Data competition Hack Omaha returns with one-day format Oct. 13
Hack Omaha competitor Nate Benes (left) speaks with mentor and Omaha World-Herald online team leader Ben Vankat at the event in April.
Hack Omaha, a programming competition focused on the use of government data, returns Oct. 13 with a new format and cast of supporting organizations.
First held over a weekend in April, Hack Omaha is now a 12-hour hackathon pitting teams against each other to build an app using one of three government data sets. The Omaha World-Herald produced the first event, but this time around Metropolitan Community College, Sen. Heath Mello and the South Omaha Neighborhood Alliance are teaming up with the World-Herald.
The event kicks off at 9 a.m. at the Mule Barn on the campus of Metropolitan Community College. The day opens with participants pitching ideas for how to use data about county spending, building permits and city council agendas. The morning involves guest speakers, but the rest of the day is dedicated to hacking. Closing presentations begin at 8 p.m., and apps will be judged on revelation, completion, creativity and wow factor.
Registration, which includes food and beverage during the event, costs $5 and can be completed on the Hack Omaha eventbrite page.
To learn more about Hack Omaha, we recently conducted an email interview with its lead organizer, Matt Wynn (below), a World-Herald reporter.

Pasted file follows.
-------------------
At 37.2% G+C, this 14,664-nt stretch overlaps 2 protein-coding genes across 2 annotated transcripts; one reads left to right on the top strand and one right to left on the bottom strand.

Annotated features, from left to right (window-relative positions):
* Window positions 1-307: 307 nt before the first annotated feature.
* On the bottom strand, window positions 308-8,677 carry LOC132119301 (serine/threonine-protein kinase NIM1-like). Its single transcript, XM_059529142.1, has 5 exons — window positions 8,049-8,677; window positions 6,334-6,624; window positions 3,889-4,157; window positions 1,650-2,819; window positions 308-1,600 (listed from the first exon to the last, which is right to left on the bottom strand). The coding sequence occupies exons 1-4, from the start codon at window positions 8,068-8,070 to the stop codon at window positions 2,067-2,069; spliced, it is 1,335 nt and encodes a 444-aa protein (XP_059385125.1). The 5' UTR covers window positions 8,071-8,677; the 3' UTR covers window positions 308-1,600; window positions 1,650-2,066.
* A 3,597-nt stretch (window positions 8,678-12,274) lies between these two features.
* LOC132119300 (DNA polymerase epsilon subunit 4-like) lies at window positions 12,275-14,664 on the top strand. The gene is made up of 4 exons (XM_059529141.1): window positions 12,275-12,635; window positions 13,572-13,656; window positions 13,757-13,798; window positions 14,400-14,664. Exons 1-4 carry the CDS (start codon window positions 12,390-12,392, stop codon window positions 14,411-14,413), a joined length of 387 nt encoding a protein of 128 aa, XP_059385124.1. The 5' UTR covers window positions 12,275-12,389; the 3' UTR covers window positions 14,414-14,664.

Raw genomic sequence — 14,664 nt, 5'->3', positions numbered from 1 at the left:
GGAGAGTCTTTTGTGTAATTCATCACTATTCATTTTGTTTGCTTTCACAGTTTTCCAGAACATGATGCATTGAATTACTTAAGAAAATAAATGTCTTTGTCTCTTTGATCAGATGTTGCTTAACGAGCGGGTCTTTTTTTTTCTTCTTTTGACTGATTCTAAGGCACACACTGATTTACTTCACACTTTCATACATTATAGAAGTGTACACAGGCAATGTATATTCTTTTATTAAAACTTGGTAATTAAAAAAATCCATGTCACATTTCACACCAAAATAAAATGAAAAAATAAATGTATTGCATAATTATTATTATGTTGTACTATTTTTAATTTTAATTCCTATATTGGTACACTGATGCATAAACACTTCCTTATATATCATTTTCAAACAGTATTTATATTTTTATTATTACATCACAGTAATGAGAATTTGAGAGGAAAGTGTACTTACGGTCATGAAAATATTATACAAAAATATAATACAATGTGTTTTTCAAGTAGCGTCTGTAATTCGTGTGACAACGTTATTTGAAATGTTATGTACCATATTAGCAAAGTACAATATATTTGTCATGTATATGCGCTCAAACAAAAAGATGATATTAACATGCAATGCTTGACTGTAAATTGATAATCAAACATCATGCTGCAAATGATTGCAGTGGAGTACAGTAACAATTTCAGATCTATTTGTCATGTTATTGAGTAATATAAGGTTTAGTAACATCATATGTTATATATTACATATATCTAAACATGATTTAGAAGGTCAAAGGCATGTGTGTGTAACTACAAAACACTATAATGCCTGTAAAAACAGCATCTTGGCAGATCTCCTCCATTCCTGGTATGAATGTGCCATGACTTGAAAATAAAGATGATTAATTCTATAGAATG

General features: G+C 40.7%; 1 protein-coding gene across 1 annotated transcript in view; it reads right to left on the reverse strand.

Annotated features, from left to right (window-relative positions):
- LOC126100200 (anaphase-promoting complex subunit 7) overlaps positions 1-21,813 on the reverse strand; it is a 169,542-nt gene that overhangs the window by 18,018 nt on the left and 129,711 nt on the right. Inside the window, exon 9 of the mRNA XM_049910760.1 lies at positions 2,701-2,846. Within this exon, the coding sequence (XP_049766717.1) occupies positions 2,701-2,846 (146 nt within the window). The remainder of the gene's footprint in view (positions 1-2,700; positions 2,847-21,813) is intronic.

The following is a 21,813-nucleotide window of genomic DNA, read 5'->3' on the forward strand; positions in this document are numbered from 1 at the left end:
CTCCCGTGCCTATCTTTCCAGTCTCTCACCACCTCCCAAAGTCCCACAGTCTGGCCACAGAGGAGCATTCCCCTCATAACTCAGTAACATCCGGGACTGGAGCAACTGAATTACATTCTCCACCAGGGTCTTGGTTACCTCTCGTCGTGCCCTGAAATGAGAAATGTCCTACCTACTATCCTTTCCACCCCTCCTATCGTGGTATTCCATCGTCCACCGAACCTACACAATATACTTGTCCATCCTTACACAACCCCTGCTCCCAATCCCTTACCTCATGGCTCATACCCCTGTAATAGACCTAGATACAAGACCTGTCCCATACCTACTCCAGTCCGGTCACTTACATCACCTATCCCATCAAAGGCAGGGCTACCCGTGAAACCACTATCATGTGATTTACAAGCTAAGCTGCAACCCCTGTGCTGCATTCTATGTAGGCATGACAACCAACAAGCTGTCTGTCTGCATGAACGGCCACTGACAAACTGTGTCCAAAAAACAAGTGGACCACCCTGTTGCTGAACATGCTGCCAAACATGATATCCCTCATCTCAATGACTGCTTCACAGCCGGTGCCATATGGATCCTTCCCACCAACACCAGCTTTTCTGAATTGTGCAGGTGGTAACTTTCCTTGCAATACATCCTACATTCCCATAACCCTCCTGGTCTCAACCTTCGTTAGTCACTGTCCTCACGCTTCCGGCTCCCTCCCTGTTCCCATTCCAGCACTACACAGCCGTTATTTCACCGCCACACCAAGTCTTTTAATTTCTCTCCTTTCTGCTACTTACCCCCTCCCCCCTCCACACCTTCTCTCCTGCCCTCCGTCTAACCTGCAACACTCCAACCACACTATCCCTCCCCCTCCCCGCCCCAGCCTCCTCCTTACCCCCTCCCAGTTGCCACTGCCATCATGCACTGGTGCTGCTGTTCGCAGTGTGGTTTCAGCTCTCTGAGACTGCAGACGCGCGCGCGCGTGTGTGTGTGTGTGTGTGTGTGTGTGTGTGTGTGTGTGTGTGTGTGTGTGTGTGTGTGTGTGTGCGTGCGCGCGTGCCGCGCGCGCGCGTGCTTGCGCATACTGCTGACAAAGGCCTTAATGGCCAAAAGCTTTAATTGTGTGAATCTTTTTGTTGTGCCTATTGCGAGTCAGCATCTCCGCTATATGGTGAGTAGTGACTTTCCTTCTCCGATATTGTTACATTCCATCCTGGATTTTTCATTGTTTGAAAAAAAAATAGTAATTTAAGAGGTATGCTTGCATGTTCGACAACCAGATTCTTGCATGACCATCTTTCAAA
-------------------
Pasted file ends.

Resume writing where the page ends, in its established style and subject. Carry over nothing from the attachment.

Silicon Prairie News: What's the goal of the next Hack Omaha?
Matt Wynn: One of the main inspirations for this version of Hack Omaha is an interim study in the Legislature looking into government transparency. We've picked three data sets, each of which makes a very different statement: Spending, building permits and the council agenda. Spending data is important because people can identify with it, and it's likely to be one of the first areas that has the heft of the law behind it. Building permits are valuable to business, and are an area where even slight improvements in information sharing could have a big, measurable impact. The council agendas, meanwhile, give us an opportunity to show the difference between bureaucratic publicness and transparency – just because they're published doesn't mean they're useful, and we can demonstrate that difference. The goal, I guess, is twofold. First, we want to show that if public data was available, people would use it. Second, we want to show that openness can make government more useful, and I hope these three datasets get us there.
SPN: What do you hope attendees get out of the experience?
MW: Above all I hope attendees enjoy themselves. Selfishly, I'd like to see greater interest in this sort of work, because I think it's important and makes Omaha better. If an attendee were to call me up a week or so after the fact and ask for help crating a records request, I'd consider it a wild success.
SPN: What do you hope the Omaha World-Herald gets out of putting it on?
MW: We like useful code, and I hope we get either ideas or solutions to some common problems. But really, this is just a no-brainer for us. Government openness, public information, making our government better – that's the stuff a news organization is built of.
For more about Hack Omaha, see our recap of the first event: "Food Fight gamifies restaurant ratings, wins Hack Omaha".
Note: Silicon Prairie News is a media sponsor of Hack Omaha.
Credits: Photo by Danny Schreiber. Headshot courtesy of Matt Wynn.